Jennifer Needham is an archivist for the University Library System’s Archives & Special Collections. Her work involves working with faculty to introduce undergraduate students to primary sources, especially those that document gender, sexuality, and women’s history, including alternative and underground press and pop culture materials. She is interested in identifying where silences exist in collections and acquiring materials to meet those needs.

Shannon Reed is a Visiting Lecturer in the Department of English, teaching in the Composition and Creative Writing programs. She is frequent contributor to The New Yorker's "Shouts and Murmurs" and "Daily Shouts" columns, as well as to McSweeney's Internet Tendency. Before joining the faculty at Pitt as a Visiting Lecturer, she taught in the New York City public school system. She is at work on her first novel.

Michele Reid-Vazquez specializes in the African Diaspora in Latin America and Afro-Latinos in the United States. She published The Year of the Lash: Free People of Color in Cuba and the Nineteenth-Century Atlantic World (2011), and is completing her second monograph on Caribbean black mobility and freedom in the age of revolution. Her current project examines issues of race, gender and culture among Cuban, Dominican, and Puerto Rican communities in the Rust Belt.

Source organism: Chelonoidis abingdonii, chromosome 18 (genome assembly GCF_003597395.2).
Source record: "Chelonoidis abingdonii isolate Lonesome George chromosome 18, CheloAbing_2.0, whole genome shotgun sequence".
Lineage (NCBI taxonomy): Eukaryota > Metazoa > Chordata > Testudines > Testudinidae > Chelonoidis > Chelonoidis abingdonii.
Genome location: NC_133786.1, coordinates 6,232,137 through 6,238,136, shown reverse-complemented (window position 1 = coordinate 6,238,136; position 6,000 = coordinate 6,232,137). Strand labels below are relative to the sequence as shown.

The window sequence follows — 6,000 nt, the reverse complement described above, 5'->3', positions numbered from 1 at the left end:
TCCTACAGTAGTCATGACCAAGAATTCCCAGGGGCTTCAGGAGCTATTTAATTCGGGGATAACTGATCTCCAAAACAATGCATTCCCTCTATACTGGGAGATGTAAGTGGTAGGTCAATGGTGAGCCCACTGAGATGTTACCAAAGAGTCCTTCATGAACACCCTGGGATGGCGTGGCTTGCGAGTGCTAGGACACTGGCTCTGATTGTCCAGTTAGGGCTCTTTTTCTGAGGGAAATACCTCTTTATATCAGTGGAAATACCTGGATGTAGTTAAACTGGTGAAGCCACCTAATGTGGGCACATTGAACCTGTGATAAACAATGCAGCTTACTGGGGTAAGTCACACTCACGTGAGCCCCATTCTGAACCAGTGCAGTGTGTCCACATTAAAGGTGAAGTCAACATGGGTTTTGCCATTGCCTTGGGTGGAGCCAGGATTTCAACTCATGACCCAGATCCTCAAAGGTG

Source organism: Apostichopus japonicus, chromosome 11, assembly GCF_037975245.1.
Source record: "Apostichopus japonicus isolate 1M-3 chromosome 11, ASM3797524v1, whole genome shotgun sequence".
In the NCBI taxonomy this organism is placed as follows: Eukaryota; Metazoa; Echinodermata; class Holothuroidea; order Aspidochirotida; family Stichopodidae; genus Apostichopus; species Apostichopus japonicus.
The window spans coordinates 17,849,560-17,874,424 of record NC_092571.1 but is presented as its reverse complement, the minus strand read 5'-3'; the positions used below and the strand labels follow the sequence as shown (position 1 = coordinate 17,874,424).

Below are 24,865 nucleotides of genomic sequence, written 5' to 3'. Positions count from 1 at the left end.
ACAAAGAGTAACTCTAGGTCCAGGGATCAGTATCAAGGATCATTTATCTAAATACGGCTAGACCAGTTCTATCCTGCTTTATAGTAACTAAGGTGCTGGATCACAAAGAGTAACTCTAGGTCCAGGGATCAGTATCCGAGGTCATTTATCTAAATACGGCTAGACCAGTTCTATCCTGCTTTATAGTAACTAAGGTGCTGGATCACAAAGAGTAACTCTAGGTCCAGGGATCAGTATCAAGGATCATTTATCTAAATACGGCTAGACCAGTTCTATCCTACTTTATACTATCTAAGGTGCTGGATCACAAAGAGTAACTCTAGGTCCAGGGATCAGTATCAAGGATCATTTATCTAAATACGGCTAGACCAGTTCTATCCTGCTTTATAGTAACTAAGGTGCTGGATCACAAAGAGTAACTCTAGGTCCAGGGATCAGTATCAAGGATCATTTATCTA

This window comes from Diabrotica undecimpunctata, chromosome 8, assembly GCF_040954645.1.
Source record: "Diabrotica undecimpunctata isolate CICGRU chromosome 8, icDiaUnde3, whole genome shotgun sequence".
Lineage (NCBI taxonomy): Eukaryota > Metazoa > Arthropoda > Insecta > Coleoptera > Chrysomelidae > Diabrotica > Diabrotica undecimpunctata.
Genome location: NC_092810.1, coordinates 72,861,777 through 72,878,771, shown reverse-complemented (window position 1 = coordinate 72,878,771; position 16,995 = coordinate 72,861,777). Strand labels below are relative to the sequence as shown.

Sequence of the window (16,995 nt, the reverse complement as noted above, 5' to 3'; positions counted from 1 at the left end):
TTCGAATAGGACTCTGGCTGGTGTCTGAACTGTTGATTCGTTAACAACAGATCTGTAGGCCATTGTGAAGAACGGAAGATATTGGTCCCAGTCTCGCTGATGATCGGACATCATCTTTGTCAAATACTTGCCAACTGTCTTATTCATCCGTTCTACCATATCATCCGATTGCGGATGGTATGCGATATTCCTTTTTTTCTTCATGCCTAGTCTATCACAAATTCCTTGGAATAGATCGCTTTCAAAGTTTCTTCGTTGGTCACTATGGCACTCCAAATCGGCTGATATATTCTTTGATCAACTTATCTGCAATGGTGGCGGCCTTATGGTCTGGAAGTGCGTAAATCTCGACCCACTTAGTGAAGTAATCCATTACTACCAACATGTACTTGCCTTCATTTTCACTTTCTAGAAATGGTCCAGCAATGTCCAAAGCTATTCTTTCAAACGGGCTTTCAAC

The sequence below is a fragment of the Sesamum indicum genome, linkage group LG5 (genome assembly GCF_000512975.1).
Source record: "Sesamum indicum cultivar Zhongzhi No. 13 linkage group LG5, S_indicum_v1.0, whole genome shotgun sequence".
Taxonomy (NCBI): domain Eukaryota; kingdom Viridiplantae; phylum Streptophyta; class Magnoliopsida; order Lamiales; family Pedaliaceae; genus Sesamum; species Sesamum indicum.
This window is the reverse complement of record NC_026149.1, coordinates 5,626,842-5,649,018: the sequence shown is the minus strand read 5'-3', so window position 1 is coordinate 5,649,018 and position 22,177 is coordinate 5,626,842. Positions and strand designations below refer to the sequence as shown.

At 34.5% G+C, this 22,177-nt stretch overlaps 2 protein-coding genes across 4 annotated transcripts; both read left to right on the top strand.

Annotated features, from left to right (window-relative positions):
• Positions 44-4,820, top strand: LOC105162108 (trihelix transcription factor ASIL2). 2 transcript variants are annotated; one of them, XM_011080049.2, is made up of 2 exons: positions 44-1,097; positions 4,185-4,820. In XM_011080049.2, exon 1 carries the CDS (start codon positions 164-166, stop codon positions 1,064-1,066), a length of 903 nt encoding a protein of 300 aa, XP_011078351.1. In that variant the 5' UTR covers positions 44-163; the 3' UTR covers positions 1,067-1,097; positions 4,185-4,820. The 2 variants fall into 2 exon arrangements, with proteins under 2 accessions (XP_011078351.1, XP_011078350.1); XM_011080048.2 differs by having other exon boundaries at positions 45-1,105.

Lenore Thomas is an Associate Professor in the Department of Studio Arts. Her artwork has been shown in group and solo exhibitions nationally and internationally. In addition to her solo work she has recently been focused on two collaborative projects with photographer Ivette Spradlin. Thomas received her MFA in Fine Arts from the University of Wisconsin-Madison and BA’s in Religious Studies and Fine Arts from Lawrence University in Appleton, Wisconsin.